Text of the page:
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One of my favorite recent TV shows was The Americans, FX's series on embedded Russian spies during the 1980s Cold War.

For six seasons, we fans watched the couple known to their suburban Washington, D.C. neighbors as Phillip and Elizabeth Jennings raise their two U.S.-born children, run their small travel agency and spy, sometimes in deadly fashion, for their native U.S.S.R.

One of the underlying themes was how well and easily the Jennings assimilated into the America they were trying to bring down. It's a common trope, but one done well and with nuance by the television program.

A radio story I heard today made me think again of the show and how many things we do share with the nation that is, to most Americans' minds, still one of our biggest enemies.

One of those shared experiences is, of course, taxes. In this case, it's the difficulty that the national tax collector — the Internal Revenue Service in the United States and the Finance Ministry in Russia — to get the money its due from its citizens.

In this case, we're talking about self-employed workers here and there.

Russia's tax-evading entrepreneurs: Almost 41 million U.S. workers in 2017 were self-employed, according to the 7th Annual MBO Partners State of Independence report.

That's an almost 3 percent increase from 2016, according to the study by MBO Partners, a Herndon, Va.-based firm that provides back office support to independent workers. MBO says the self-employed now represent 31 percent of the private workforce, according to the study.

On the other side of the globe, it's a similar situation. An estimated 15 million Russian workers, or 20 percent of the population, are self-employed.

And those freelancing Russians, says Lucian Kim in his report from Moscow for NPR's Morning Edition from Moscow, don't pay any taxes.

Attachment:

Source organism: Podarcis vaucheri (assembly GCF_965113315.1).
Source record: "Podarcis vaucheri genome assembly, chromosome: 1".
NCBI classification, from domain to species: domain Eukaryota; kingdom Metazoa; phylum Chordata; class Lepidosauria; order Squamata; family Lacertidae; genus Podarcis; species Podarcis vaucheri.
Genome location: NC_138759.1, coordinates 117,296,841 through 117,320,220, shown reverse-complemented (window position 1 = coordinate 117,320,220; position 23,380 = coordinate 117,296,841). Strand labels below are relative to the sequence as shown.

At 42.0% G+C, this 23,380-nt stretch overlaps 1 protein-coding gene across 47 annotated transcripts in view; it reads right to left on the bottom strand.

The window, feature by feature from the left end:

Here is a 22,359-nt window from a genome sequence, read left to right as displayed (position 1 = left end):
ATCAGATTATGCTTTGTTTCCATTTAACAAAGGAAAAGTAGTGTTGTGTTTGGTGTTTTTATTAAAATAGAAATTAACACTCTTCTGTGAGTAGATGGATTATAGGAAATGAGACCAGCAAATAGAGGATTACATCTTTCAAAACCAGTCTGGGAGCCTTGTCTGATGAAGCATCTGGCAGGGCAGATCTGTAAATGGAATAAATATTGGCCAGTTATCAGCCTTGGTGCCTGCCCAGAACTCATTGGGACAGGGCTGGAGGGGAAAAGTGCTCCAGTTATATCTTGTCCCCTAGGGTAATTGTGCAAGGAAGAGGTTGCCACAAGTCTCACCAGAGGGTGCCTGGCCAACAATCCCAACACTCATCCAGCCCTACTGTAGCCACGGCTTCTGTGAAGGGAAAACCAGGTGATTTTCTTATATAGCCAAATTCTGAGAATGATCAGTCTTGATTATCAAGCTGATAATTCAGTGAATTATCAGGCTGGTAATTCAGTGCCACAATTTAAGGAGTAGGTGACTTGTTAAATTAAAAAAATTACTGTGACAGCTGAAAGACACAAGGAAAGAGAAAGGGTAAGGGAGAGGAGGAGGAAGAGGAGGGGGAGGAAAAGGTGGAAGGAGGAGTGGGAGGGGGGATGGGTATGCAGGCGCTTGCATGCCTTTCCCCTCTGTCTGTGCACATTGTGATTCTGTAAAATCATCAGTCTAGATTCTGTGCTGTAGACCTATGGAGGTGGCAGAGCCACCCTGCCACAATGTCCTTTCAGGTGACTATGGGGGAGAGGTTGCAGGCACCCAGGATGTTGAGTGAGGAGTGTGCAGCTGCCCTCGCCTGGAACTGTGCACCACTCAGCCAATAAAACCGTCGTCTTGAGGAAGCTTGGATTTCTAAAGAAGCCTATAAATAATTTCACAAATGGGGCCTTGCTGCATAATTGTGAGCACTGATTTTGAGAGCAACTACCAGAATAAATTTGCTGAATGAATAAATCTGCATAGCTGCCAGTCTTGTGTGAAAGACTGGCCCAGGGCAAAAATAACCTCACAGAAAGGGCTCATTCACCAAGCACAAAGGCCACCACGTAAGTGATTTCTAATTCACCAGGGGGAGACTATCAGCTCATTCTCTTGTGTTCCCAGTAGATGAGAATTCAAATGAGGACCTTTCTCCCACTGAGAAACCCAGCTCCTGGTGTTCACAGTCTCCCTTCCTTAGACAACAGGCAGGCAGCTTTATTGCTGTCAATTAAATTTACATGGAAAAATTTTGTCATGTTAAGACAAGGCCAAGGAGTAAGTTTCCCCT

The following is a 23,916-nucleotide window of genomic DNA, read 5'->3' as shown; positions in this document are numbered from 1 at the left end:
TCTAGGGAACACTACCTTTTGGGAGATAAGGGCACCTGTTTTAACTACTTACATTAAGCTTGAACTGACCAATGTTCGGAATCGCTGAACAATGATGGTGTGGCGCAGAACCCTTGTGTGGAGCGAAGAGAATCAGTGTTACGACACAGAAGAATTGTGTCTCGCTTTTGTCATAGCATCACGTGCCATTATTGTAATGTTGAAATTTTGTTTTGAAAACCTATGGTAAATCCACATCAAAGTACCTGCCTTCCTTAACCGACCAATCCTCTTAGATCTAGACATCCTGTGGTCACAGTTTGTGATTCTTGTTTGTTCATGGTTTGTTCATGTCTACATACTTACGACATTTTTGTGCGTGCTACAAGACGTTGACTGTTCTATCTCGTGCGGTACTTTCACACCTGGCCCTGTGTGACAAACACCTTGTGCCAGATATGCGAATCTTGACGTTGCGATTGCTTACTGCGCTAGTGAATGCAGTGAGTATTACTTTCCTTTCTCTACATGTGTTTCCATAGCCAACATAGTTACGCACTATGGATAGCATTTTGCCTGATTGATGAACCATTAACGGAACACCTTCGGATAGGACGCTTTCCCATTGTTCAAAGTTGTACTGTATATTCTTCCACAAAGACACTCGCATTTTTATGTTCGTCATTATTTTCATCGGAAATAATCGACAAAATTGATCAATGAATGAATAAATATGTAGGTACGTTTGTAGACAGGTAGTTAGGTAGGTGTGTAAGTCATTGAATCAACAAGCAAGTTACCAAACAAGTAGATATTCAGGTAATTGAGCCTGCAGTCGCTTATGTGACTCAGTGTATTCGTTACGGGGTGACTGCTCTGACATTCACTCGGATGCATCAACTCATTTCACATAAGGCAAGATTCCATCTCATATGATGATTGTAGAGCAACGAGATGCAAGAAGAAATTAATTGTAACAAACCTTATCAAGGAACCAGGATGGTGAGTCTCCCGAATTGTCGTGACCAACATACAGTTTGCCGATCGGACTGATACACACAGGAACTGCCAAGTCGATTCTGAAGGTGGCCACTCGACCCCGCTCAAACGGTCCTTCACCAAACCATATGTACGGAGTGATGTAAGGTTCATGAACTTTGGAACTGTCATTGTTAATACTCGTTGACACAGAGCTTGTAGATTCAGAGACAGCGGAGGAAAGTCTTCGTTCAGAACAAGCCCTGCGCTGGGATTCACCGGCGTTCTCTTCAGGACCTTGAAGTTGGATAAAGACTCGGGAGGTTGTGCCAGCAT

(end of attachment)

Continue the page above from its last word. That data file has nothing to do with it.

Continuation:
Global tax collection issues: Unpaid taxes by small businesses, particularly sole proprietorships, also is a big problem for the IRS. It's long been a given by the IRS that Schedule C filers are major contributors to the tax gap, the amount of money that is due but goes uncollected. It stands now at around $458 billion.

The problem is that the IRS must rely to a large degree on the unverified reports by self-employed workers on how much money they made and how many deductions they can claim.

Aside from the stray 1099 form, there are few third-party documents to confirm what a small business owner puts on his or her tax return regarding how well or not a business is doing for tax purposes.

The United States and Russia are not alone. Tax evasion is a global problem.

Poor tax collection contributed to Greece's debt woes. That in turn jolted European (and U.S.) economies and escalated the global financial slowdown.

Innovative ways to collect taxes: There are as many ways to collect missing tax money as there are countries facing tax gaps.

Greece considered enlisting tourists and students to act as tax spies when they bought from gray market vendors. Note the word considered. It never made it into practice.

India undertook a demonetization effort to reduce large stashes of illicit cash has led to markedly more tax compliance. After some initial success, the effort didn't work as well as tax officials on the subcontinent had hoped.

Now, Russia's Finance Ministry has implanted a pilot project to broaden its tax base using a new smart phone app for the country's self-employed workers.

Technology tax assist: As Kim explains in his NPR report (you can listen via the embedded story below), the app verifies participating Russian entrepreneurs, connects them to customers seeking their services and essentially moves the businesses from the gray market into the mainstream economy and onto the country's tax rolls.

To encourage use of the app, entrepreneurs who participate in the program will pay a tax rate of 4 percent tax instead of Russia's regular 13 percent tax rate.

Some of the targeted self-employed are skeptical, fearing the lower tax rate is a bait-and-switch technique since there's no guarantee of how long it will last.

And, say many of the Russians who are skirting their country's tax laws, the real barriers to business legitimacy and tax paying is the government's endless bureaucracy and constantly changing rules.

Sound familiar U.S. taxpayers?

I suspect the IRS and state officials, too, will be watching what happens with the Kremlin's latest effort to collect unpaid taxes from reticent taxpayers.

All tax collectors are always looking for ways to modernize. Technological advancements that make it easier for them to get the tax money they're owed are at the top of the governments' upgrade lists.

And despite the United States' and Russia's many political and other (like idiomatic translation) differences, that tax collection goal is one that both countries share.

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